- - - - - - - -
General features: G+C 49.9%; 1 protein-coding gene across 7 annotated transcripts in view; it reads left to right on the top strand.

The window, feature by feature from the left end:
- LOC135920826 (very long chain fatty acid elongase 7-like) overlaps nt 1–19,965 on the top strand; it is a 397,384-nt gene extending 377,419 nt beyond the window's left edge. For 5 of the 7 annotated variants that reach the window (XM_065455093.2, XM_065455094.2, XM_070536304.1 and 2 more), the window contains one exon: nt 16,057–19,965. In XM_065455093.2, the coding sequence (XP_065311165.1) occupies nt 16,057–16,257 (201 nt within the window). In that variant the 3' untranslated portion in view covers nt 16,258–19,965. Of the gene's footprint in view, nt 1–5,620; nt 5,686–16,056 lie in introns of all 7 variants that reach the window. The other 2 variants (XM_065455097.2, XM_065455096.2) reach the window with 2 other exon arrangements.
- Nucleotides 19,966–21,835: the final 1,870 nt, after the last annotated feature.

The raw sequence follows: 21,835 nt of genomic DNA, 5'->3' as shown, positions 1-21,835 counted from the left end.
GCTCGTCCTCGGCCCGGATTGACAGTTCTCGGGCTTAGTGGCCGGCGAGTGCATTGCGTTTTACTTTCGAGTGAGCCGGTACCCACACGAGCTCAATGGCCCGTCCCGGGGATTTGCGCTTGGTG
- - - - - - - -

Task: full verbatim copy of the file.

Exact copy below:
General features: G+C 49.9%; 1 protein-coding gene across 7 annotated transcripts in view; it reads left to right on the top strand.

The window, feature by feature from the left end:
- LOC135920826 (very long chain fatty acid elongase 7-like) overlaps nt 1–19,965 on the top strand; it is a 397,384-nt gene extending 377,419 nt beyond the window's left edge. For 5 of the 7 annotated variants that reach the window (XM_065455093.2, XM_065455094.2, XM_070536304.1 and 2 more), the window contains one exon: nt 16,057–19,965. In XM_065455093.2, the coding sequence (XP_065311165.1) occupies nt 16,057–16,257 (201 nt within the window). In that variant the 3' untranslated portion in view covers nt 16,258–19,965. Of the gene's footprint in view, nt 1–5,620; nt 5,686–16,056 lie in introns of all 7 variants that reach the window. The other 2 variants (XM_065455097.2, XM_065455096.2) reach the window with 2 other exon arrangements.
- Nucleotides 19,966–21,835: the final 1,870 nt, after the last annotated feature.

The raw sequence follows: 21,835 nt of genomic DNA, 5'->3' as shown, positions 1-21,835 counted from the left end.
GCTCGTCCTCGGCCCGGATTGACAGTTCTCGGGCTTAGTGGCCGGCGAGTGCATTGCGTTTTACTTTCGAGTGAGCCGGTACCCACACGAGCTCAATGGCCCGTCCCGGGGATTTGCGCTTGGTG